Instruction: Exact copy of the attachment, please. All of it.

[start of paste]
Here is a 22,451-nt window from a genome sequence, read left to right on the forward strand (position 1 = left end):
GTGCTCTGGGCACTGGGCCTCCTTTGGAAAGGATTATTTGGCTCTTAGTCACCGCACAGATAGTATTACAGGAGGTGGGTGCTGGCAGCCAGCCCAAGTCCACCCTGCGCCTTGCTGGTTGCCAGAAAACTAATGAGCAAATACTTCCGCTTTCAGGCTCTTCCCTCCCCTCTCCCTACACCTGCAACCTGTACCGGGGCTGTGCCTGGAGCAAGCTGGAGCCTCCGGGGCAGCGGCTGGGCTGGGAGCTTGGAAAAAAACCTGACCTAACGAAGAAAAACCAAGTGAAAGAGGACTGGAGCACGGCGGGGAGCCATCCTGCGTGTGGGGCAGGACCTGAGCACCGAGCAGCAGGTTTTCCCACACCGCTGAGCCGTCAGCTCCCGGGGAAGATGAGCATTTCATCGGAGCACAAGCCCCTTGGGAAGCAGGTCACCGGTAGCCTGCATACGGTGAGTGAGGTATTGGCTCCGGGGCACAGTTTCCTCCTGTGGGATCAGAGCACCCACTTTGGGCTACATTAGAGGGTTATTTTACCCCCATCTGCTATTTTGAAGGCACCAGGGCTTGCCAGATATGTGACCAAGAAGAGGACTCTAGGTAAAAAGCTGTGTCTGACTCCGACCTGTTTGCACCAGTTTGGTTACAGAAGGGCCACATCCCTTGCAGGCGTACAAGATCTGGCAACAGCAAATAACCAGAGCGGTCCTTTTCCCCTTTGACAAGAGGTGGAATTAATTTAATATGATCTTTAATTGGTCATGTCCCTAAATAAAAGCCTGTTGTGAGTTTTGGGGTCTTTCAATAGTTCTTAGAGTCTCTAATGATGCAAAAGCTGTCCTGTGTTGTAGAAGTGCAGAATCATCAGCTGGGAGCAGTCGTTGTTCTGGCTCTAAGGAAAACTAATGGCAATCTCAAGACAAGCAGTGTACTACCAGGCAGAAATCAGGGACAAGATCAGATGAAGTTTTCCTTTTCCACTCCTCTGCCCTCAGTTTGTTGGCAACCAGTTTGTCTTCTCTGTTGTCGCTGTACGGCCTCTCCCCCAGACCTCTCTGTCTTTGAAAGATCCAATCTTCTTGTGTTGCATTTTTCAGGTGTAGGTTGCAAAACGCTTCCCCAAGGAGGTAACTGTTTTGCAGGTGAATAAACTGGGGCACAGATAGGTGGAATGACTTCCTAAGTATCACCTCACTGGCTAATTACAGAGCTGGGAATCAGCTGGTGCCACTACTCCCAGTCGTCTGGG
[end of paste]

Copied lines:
Here is a 22,451-nt window from a genome sequence, read left to right on the forward strand (position 1 = left end):
GTGCTCTGGGCACTGGGCCTCCTTTGGAAAGGATTATTTGGCTCTTAGTCACCGCACAGATAGTATTACAGGAGGTGGGTGCTGGCAGCCAGCCCAAGTCCACCCTGCGCCTTGCTGGTTGCCAGAAAACTAATGAGCAAATACTTCCGCTTTCAGGCTCTTCCCTCCCCTCTCCCTACACCTGCAACCTGTACCGGGGCTGTGCCTGGAGCAAGCTGGAGCCTCCGGGGCAGCGGCTGGGCTGGGAGCTTGGAAAAAAACCTGACCTAACGAAGAAAAACCAAGTGAAAGAGGACTGGAGCACGGCGGGGAGCCATCCTGCGTGTGGGGCAGGACCTGAGCACCGAGCAGCAGGTTTTCCCACACCGCTGAGCCGTCAGCTCCCGGGGAAGATGAGCATTTCATCGGAGCACAAGCCCCTTGGGAAGCAGGTCACCGGTAGCCTGCATACGGTGAGTGAGGTATTGGCTCCGGGGCACAGTTTCCTCCTGTGGGATCAGAGCACCCACTTTGGGCTACATTAGAGGGTTATTTTACCCCCATCTGCTATTTTGAAGGCACCAGGGCTTGCCAGATATGTGACCAAGAAGAGGACTCTAGGTAAAAAGCTGTGTCTGACTCCGACCTGTTTGCACCAGTTTGGTTACAGAAGGGCCACATCCCTTGCAGGCGTACAAGATCTGGCAACAGCAAATAACCAGAGCGGTCCTTTTCCCCTTTGACAAGAGGTGGAATTAATTTAATATGATCTTTAATTGGTCATGTCCCTAAATAAAAGCCTGTTGTGAGTTTTGGGGTCTTTCAATAGTTCTTAGAGTCTCTAATGATGCAAAAGCTGTCCTGTGTTGTAGAAGTGCAGAATCATCAGCTGGGAGCAGTCGTTGTTCTGGCTCTAAGGAAAACTAATGGCAATCTCAAGACAAGCAGTGTACTACCAGGCAGAAATCAGGGACAAGATCAGATGAAGTTTTCCTTTTCCACTCCTCTGCCCTCAGTTTGTTGGCAACCAGTTTGTCTTCTCTGTTGTCGCTGTACGGCCTCTCCCCCAGACCTCTCTGTCTTTGAAAGATCCAATCTTCTTGTGTTGCATTTTTCAGGTGTAGGTTGCAAAACGCTTCCCCAAGGAGGTAACTGTTTTGCAGGTGAATAAACTGGGGCACAGATAGGTGGAATGACTTCCTAAGTATCACCTCACTGGCTAATTACAGAGCTGGGAATCAGCTGGTGCCACTACTCCCAGTCGTCTGGG